Japanese road trips are a dream thanks to all the local fun of these roadside rest stops!
The Michi-no-Eki: Rest Stops, But Better
Japan likes to polish its transportation methods until they shine. Airports are carefully laid out and the shops are surprisingly affordable, trains are (mostly) on time and (mostly) sparkling clean, and even when you hop in a car and head out of the city, the roadside rest stops are out of this world. Japan actually has a few different kinds of rest stops, many of which are given the name “PA” or “SA” (parking or service area) and equipped with a range of practical facilities, including gas stations and (extremely clean) bathrooms, but also convenience stores, souvenir shops, and often casual restaurants. For the most part, even the most average Japanese PA or SA is like the very best highway rest stops found in other countries. But Japan’s third variety of rest stop is possibly the best of all: the michi-no-eki (道の駅), sometimes translated into “road station.” These “road stations” focus on local culture, often selling produce from nearby farms and famous products from the region, or hosting restaurants offering local cuisine, and some michi-no-eki rest stops go even further, adding roadside attractions for even more fun. Car rentals and trips into rural Japan have become increasingly popular among travelers visiting Japan in recent years, and the many michi-no-eki along the highways are a highlight of any road trip. Don’t miss these amazing road stations on your next adventure into the Japanese countryside!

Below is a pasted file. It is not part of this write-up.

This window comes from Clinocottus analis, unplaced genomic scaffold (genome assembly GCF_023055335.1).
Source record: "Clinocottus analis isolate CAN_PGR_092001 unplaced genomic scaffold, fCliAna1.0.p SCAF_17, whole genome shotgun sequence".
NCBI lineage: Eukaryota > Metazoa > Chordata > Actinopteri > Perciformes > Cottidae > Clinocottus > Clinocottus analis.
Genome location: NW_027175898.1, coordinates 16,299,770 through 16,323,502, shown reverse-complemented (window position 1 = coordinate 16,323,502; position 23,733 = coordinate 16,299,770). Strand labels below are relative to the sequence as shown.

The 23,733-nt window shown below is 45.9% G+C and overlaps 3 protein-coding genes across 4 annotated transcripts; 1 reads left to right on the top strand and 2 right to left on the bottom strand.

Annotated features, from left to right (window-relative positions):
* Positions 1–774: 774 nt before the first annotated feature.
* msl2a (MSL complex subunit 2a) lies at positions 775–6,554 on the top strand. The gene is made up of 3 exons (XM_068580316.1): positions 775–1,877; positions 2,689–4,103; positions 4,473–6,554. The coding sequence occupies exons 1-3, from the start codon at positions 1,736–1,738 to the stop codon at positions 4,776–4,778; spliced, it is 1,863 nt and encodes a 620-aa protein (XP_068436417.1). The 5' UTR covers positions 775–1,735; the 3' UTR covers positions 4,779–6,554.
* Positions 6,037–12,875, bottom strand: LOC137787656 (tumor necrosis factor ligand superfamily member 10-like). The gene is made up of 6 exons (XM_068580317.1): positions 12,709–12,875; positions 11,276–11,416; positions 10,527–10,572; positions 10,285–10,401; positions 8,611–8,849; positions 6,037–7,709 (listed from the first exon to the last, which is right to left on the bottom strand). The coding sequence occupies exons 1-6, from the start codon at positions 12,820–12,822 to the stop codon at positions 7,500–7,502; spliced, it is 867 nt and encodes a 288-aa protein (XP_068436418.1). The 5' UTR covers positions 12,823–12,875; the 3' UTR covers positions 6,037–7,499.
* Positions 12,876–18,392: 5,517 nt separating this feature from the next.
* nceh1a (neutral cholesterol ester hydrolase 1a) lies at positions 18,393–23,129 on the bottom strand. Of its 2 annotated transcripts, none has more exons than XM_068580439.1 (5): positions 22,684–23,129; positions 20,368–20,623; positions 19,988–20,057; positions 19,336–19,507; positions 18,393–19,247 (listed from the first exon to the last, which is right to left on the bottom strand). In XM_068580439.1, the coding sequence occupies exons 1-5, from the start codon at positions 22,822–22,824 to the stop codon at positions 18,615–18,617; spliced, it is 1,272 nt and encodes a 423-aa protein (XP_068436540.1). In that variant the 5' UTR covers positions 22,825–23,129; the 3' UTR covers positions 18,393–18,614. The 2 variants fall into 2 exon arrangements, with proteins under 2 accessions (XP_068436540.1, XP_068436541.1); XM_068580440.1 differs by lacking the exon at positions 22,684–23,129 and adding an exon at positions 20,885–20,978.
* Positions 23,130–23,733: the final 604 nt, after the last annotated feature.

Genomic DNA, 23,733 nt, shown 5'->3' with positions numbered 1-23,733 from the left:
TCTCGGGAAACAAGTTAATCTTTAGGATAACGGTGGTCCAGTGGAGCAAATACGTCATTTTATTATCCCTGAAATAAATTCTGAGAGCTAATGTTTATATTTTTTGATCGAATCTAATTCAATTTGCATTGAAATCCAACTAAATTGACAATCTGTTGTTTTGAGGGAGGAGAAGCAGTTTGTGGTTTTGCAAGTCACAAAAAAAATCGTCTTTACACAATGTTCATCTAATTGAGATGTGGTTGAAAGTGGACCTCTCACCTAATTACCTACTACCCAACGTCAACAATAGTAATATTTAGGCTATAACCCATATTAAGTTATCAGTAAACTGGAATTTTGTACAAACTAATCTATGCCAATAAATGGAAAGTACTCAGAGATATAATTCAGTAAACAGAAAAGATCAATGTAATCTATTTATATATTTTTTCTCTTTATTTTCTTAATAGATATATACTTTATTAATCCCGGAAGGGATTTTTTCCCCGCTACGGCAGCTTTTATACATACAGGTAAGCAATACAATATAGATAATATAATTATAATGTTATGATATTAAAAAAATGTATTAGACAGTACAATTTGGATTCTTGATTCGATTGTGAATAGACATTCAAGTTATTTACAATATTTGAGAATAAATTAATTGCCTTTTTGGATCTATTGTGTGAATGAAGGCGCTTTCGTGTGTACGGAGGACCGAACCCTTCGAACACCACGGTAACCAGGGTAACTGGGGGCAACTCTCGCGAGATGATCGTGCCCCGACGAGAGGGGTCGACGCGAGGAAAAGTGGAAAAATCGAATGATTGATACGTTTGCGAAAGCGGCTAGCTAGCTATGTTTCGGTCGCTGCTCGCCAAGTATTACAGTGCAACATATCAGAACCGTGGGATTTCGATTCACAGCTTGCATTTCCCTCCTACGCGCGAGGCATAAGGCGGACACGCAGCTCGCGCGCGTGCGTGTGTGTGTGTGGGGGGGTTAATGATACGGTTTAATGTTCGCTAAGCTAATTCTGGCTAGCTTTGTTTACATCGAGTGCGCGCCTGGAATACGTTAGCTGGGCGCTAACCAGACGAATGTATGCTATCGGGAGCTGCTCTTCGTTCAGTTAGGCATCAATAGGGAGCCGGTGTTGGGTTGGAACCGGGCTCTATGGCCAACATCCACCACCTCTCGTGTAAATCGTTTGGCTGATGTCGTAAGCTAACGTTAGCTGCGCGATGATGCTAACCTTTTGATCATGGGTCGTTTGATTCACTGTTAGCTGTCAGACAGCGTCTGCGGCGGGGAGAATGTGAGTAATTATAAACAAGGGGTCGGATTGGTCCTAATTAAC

Must See Michi-no-Eki ①：Tendo Onsen
Tendo is a small city in Yamagata Prefecture, tucked away in the northern reaches of Japan’s Tohoku region, with warm summers, cold winters, and a reputation for Japanese chess. For all the shogi (将棋) lovers out there, the Tendo Onsen michi-no-eki has a shop that sells personalized Japanese chess piece key chains, but many travelers will be even more excited about the other luxurious local specialties that can be enjoyed at this little rest stop.
Thanks to Tendo’s striking climate, it’s famous for growing delicious fruit and produce, especially pears and cherries. Stop by the pastry shop and gelateria Tento for fruit-filled baked goods and gelato in a variety of flavors. Their top three best sellers are tsuyahime Japanese rice gelato, local pear & milk gelato, and dadacha edamame gelato! Which of these fun flavors sounds the best to you?
If you’d rather snack on something a little more savory, the neighboring shop Tanno Konnyaku specializes in konjac – a plant that makes jelly-like foods of all kinds. Abroad, fruit-flavored konjac jellies are often found in Asian groceries, but konjac in Japan is frequently made into savory dishes of one kind or another, and Tanno has some creatively tasty options!